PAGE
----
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Meghan Anne Bunchman/MEDILL 

Chicago architects and designers mingle in a pre-event cocktail hour.

Designs for saving Prentice go on display as judge temporarily blocks demolition

by Meghan Anne Bunchman
Nov 15, 2012


Meghan Anne Bunchman/MEDILL

Onlookers get the first look at Reconsidering An Icon exhibit, which runs through Feb. 8.


Meghan Anne Bunchman/MEDILL

Event participants view the Chicago Architecture Foundation's 'Model City.'

The battle over the future of the former Prentice Women’s Hospital continued Thursday, with a judge temporarily blocking demolition of the landmark on the same day that the Chicago Architecture Foundation opened an exhibit of designs for adapting Prentice instead of tearing it down.

Cook County Circuit Judge Neil Cohen reinstated temporary landmark status to Prentice until the merits could be heard on a lawsuit filed by the National Trust for Historic Preservation in the United States and the Landmarks Preservation Council of Illinois. The next hearing is scheduled for Dec. 7.

The Chicago Architecture Foundation named architects Cyril Marsollier and Wallo Villacorta as winners in its Future Prentice: 2012 Chicago Prize Competition. Their entry was among 71 contest submissions, along with plans submitted by Studio Gang Architects and 10 young Chicago design firms.

The fate of the Bertrand Goldberg-designed modernist building has been fiercely contested for nearly two years. Preservationists have fought to save the vacant building, located on Northwestern University's Streeterville medical school campus. The university wants to knock it down to build a medical research facility.

Mayor Rahm Emanuel, who had remained on the sidelines for months, eventually sided with the university, citing the jobs and economic benefits to the city of redeveloping the site. In an unusual maneuver, on Nov. 1 the Commission on Chicago Landmarks first granted the building landmark status, then swiftly reversed itself, clearing the way for Northwestern to proceed with its plans.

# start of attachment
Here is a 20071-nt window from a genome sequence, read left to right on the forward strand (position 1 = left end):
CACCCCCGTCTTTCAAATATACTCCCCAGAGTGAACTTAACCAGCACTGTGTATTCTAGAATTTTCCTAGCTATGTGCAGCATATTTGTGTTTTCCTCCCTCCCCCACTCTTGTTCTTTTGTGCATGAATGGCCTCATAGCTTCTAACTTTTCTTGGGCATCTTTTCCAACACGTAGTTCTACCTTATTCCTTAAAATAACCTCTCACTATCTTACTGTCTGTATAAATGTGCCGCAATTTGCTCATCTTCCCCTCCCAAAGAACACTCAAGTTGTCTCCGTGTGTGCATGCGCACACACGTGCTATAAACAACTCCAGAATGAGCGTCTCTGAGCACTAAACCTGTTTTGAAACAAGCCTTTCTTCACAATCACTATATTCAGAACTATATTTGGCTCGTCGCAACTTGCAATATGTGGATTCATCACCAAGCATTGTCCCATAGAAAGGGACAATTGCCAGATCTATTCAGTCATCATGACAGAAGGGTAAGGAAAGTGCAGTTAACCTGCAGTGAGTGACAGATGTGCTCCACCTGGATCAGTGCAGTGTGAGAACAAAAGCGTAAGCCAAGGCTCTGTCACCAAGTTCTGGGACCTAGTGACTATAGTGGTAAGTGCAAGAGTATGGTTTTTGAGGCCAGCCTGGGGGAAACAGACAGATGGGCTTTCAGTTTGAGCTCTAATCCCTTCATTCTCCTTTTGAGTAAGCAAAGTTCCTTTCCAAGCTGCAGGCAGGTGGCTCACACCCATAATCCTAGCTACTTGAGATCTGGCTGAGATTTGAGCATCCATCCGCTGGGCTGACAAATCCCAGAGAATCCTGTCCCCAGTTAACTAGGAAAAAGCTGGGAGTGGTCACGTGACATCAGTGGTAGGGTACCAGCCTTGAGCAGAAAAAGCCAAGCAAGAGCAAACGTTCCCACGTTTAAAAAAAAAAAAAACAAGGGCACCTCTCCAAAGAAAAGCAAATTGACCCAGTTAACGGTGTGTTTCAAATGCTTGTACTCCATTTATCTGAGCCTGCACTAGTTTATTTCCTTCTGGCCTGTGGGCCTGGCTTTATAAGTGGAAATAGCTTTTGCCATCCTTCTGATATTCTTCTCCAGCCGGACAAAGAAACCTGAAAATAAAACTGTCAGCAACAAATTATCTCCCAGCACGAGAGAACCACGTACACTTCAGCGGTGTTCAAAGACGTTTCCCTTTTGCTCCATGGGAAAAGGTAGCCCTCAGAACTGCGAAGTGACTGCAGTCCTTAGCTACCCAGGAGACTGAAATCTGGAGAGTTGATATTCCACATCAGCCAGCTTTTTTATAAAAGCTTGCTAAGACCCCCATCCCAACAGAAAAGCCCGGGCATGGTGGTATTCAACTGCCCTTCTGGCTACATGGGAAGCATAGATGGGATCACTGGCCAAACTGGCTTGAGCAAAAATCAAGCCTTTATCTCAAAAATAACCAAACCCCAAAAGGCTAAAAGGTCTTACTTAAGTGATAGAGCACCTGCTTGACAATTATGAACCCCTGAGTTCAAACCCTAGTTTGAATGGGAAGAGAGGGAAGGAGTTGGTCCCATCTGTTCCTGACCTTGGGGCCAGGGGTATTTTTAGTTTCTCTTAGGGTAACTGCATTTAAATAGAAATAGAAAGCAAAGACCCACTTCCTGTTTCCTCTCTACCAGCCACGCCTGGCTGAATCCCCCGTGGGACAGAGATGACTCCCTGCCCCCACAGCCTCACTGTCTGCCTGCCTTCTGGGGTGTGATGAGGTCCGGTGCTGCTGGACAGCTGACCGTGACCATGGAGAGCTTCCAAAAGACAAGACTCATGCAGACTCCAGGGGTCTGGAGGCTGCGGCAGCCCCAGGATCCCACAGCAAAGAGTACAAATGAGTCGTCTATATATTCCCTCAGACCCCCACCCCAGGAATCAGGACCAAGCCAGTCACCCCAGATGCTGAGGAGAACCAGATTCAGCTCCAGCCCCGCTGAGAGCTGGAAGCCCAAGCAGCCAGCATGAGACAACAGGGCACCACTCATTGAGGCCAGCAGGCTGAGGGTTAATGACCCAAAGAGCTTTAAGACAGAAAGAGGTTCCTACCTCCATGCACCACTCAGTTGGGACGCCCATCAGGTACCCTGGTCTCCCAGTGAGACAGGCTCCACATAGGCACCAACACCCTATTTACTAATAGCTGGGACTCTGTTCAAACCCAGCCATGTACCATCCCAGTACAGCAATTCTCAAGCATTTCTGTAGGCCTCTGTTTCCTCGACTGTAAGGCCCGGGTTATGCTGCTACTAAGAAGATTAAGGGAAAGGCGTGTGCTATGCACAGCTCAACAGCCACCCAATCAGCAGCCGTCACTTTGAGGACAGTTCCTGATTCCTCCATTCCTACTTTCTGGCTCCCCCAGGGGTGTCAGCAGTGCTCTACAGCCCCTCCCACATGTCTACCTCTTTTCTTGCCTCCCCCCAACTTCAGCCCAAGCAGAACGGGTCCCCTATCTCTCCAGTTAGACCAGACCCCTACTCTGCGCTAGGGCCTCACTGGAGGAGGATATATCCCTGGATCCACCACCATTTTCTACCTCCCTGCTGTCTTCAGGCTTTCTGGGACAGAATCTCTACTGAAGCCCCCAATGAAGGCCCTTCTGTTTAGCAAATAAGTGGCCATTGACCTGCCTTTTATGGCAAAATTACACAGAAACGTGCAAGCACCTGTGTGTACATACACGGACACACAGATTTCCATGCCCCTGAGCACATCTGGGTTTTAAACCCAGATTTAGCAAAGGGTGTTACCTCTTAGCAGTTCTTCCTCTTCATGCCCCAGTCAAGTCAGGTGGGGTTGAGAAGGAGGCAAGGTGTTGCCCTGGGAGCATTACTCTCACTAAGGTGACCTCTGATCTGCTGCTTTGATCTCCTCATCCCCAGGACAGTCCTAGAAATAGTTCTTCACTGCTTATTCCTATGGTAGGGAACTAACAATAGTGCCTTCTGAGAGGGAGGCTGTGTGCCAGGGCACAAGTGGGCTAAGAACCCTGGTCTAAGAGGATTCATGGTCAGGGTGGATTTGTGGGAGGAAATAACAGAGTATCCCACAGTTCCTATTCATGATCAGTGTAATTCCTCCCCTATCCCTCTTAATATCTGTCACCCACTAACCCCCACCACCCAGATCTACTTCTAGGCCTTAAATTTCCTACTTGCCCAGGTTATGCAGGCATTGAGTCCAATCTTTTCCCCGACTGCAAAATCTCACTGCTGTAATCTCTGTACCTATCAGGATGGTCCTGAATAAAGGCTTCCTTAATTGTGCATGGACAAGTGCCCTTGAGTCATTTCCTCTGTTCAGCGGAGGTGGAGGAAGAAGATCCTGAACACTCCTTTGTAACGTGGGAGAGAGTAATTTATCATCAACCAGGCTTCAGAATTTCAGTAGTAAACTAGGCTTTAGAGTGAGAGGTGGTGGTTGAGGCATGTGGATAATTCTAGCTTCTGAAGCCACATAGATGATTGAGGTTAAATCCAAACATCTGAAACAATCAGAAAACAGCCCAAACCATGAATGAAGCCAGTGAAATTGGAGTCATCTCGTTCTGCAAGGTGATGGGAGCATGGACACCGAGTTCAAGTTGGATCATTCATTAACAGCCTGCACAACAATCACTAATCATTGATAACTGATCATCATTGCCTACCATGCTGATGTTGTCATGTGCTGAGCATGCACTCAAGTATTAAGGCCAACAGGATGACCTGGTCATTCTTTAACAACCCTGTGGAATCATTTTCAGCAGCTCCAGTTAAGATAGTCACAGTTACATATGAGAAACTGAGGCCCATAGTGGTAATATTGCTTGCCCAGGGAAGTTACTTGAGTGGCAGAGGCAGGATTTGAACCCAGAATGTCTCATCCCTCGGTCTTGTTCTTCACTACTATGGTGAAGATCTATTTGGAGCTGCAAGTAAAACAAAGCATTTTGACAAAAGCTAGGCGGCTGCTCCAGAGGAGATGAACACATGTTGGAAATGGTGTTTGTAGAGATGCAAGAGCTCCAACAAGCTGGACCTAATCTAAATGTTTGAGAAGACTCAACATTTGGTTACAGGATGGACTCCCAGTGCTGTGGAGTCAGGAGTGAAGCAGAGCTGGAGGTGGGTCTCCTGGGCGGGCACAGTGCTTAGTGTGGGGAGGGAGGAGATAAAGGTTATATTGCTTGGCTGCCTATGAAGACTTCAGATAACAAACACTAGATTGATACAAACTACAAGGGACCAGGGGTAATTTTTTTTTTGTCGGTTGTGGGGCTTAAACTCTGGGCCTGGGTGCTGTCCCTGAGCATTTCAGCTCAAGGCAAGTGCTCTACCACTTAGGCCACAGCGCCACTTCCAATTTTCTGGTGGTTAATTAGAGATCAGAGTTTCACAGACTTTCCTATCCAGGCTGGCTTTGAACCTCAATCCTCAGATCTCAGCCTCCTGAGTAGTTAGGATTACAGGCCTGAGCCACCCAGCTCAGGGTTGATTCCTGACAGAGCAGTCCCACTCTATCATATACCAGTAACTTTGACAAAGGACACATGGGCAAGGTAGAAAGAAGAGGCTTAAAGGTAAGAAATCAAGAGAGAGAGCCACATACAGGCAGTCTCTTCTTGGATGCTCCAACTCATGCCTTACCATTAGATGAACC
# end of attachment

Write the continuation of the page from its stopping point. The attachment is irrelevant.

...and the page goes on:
The Chicago Architecture Foundation design competition is intended to show “how creative design can be used to redesign [and preserve] historic modern buildings,” said Justin Lyons, director of communications.

Marsollier and Villacorta, the winning architects, said in their project statement, "Maintaining the existing structure celebrates the possibilities of free space."

Martin Felsen, principal of UrbanLab and one of the judges for Thursday’s competition, said that the winning submission was innovative and could represent the heart of Northwestern's Streeterville campus.

Marsollier and Villacorta will share the $3,000 contest prize money.

Northwestern University has said that the Prentice building is neither economic nor logistically efficient to accommodate its new research facility. The university announced its own design competition in September to select an architect for the new facility. The university said the process will begin in 2013 and could take 10 to 12 months.

The exhibit showcasing the winning entry by Marsollier and Villacorta, along with the other submissions, is free and runs through Feb. 8 at the Chicago Architecture Foundation, 224 S. Michigan Ave.